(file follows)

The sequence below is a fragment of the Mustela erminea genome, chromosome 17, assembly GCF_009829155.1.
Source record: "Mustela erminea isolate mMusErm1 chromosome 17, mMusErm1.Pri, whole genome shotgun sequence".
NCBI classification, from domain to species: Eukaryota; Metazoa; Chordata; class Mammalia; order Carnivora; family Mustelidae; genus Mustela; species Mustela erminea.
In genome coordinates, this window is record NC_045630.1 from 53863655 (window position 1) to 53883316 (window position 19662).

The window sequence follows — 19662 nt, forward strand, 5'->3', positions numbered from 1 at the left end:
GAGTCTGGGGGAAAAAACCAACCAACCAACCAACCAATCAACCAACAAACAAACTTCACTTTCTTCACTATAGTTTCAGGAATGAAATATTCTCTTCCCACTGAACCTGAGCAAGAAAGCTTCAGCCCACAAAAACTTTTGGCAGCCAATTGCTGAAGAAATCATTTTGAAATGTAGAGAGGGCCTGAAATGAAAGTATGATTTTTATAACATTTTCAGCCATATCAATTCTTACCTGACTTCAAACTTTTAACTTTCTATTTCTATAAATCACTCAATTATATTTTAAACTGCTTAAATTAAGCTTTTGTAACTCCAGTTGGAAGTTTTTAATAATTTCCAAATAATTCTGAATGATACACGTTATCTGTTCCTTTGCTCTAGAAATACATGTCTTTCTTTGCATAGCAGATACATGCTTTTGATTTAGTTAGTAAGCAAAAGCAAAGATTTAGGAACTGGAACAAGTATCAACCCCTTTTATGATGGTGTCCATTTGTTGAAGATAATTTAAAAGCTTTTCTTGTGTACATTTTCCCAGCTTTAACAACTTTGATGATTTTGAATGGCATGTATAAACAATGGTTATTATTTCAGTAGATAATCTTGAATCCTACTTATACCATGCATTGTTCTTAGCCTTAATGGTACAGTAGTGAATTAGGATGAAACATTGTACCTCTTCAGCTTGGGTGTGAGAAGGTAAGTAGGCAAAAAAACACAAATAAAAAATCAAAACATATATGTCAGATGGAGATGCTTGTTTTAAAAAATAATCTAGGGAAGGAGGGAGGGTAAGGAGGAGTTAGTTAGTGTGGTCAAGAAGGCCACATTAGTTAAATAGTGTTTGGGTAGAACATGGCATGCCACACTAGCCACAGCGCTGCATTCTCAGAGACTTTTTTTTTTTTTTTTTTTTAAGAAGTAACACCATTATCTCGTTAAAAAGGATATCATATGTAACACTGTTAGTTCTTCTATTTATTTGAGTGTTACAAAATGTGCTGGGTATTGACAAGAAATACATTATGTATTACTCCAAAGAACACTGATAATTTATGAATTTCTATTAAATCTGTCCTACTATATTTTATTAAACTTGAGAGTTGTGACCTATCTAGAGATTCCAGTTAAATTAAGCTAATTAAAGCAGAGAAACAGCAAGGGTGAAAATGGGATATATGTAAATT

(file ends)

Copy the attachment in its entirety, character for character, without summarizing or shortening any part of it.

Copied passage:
The sequence below is a fragment of the Mustela erminea genome, chromosome 17, assembly GCF_009829155.1.
Source record: "Mustela erminea isolate mMusErm1 chromosome 17, mMusErm1.Pri, whole genome shotgun sequence".
NCBI classification, from domain to species: Eukaryota; Metazoa; Chordata; class Mammalia; order Carnivora; family Mustelidae; genus Mustela; species Mustela erminea.
In genome coordinates, this window is record NC_045630.1 from 53863655 (window position 1) to 53883316 (window position 19662).

The window sequence follows — 19662 nt, forward strand, 5'->3', positions numbered from 1 at the left end:
GAGTCTGGGGGAAAAAACCAACCAACCAACCAACCAATCAACCAACAAACAAACTTCACTTTCTTCACTATAGTTTCAGGAATGAAATATTCTCTTCCCACTGAACCTGAGCAAGAAAGCTTCAGCCCACAAAAACTTTTGGCAGCCAATTGCTGAAGAAATCATTTTGAAATGTAGAGAGGGCCTGAAATGAAAGTATGATTTTTATAACATTTTCAGCCATATCAATTCTTACCTGACTTCAAACTTTTAACTTTCTATTTCTATAAATCACTCAATTATATTTTAAACTGCTTAAATTAAGCTTTTGTAACTCCAGTTGGAAGTTTTTAATAATTTCCAAATAATTCTGAATGATACACGTTATCTGTTCCTTTGCTCTAGAAATACATGTCTTTCTTTGCATAGCAGATACATGCTTTTGATTTAGTTAGTAAGCAAAAGCAAAGATTTAGGAACTGGAACAAGTATCAACCCCTTTTATGATGGTGTCCATTTGTTGAAGATAATTTAAAAGCTTTTCTTGTGTACATTTTCCCAGCTTTAACAACTTTGATGATTTTGAATGGCATGTATAAACAATGGTTATTATTTCAGTAGATAATCTTGAATCCTACTTATACCATGCATTGTTCTTAGCCTTAATGGTACAGTAGTGAATTAGGATGAAACATTGTACCTCTTCAGCTTGGGTGTGAGAAGGTAAGTAGGCAAAAAAACACAAATAAAAAATCAAAACATATATGTCAGATGGAGATGCTTGTTTTAAAAAATAATCTAGGGAAGGAGGGAGGGTAAGGAGGAGTTAGTTAGTGTGGTCAAGAAGGCCACATTAGTTAAATAGTGTTTGGGTAGAACATGGCATGCCACACTAGCCACAGCGCTGCATTCTCAGAGACTTTTTTTTTTTTTTTTTTTTAAGAAGTAACACCATTATCTCGTTAAAAAGGATATCATATGTAACACTGTTAGTTCTTCTATTTATTTGAGTGTTACAAAATGTGCTGGGTATTGACAAGAAATACATTATGTATTACTCCAAAGAACACTGATAATTTATGAATTTCTATTAAATCTGTCCTACTATATTTTATTAAACTTGAGAGTTGTGACCTATCTAGAGATTCCAGTTAAATTAAGCTAATTAAAGCAGAGAAACAGCAAGGGTGAAAATGGGATATATGTAAATT